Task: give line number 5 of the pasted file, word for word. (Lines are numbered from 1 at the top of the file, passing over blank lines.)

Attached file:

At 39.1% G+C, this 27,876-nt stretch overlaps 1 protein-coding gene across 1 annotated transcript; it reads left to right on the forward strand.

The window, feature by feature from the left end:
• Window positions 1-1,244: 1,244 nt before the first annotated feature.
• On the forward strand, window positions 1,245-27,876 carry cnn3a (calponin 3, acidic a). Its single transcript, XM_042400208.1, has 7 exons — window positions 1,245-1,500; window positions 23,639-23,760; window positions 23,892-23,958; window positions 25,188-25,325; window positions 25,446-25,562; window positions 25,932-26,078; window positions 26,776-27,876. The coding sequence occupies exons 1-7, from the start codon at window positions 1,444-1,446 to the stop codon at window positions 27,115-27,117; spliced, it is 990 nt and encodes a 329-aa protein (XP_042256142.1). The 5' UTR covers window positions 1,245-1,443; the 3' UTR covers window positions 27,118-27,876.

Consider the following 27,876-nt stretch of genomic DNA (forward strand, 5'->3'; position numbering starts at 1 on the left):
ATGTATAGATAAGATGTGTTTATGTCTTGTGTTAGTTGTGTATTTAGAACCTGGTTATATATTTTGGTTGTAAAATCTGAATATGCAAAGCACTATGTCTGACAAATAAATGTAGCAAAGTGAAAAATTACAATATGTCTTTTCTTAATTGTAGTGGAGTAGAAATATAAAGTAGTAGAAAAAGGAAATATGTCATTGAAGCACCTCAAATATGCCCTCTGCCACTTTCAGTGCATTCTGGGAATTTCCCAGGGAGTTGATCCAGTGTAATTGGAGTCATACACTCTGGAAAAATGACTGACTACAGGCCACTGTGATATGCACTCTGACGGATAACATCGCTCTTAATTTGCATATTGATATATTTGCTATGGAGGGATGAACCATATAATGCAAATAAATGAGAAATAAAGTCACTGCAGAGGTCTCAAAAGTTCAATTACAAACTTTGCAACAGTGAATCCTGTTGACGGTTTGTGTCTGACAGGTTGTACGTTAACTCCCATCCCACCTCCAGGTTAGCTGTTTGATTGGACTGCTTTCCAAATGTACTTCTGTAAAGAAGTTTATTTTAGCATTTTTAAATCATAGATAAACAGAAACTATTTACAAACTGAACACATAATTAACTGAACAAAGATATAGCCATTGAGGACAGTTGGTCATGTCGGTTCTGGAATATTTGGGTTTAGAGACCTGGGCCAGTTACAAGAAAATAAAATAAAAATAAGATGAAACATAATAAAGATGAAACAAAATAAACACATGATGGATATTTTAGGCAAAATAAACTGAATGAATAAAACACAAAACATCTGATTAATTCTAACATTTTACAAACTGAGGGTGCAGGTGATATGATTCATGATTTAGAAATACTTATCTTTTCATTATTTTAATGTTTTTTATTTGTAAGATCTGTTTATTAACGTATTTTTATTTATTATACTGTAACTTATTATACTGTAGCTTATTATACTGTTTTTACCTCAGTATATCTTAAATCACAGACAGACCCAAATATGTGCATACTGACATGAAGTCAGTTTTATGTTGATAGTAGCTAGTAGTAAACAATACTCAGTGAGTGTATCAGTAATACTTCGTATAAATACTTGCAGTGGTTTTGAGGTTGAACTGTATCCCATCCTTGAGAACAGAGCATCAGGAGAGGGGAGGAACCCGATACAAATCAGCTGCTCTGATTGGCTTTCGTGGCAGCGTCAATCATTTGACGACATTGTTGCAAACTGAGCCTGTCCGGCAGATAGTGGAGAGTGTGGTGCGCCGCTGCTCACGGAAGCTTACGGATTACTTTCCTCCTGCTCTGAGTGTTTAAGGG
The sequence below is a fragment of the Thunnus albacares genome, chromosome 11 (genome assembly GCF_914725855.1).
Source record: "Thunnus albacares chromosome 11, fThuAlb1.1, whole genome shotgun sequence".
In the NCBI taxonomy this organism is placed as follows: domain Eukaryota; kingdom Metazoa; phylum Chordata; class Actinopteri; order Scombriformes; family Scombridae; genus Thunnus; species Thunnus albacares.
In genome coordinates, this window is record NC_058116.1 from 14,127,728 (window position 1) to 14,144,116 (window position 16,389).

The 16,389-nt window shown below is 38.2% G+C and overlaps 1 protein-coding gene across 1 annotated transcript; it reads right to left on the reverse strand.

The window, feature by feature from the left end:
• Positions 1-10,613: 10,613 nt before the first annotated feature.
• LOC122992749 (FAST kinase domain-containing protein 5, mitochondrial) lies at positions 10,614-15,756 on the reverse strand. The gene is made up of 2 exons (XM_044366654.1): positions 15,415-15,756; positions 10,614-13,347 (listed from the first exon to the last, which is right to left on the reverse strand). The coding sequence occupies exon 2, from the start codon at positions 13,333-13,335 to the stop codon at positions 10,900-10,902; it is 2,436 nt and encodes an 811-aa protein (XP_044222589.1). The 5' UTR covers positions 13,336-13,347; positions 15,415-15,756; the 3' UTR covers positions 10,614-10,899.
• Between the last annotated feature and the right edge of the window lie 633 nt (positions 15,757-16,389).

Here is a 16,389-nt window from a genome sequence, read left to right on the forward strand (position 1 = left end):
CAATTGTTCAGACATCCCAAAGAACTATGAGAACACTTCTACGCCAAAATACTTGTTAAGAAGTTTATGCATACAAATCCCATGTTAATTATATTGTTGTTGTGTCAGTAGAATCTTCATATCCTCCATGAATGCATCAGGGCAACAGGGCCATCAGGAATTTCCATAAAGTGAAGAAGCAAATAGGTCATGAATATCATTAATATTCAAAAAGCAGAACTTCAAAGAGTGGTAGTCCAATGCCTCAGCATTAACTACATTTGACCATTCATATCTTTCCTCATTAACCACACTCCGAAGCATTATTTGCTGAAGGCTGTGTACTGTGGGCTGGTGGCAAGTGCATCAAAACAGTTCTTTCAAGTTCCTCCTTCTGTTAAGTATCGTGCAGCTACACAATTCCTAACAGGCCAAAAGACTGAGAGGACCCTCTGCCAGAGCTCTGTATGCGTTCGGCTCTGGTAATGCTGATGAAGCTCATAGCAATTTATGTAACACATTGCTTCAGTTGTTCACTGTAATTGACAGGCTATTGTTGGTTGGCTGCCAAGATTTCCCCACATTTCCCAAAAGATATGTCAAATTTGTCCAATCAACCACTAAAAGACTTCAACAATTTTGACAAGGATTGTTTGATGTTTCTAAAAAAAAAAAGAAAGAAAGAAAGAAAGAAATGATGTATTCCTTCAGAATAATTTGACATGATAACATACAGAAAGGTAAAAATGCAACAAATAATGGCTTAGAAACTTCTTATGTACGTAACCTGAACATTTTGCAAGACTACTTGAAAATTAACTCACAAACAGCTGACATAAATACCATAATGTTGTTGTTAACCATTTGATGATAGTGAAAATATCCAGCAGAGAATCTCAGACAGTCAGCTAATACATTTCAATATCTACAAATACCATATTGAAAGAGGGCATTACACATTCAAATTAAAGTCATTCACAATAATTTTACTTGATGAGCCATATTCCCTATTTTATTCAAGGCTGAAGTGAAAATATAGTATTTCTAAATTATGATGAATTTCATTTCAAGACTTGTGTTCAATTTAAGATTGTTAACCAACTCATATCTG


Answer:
Consider the following 27,876-nt stretch of genomic DNA (forward strand, 5'->3'; position numbering starts at 1 on the left):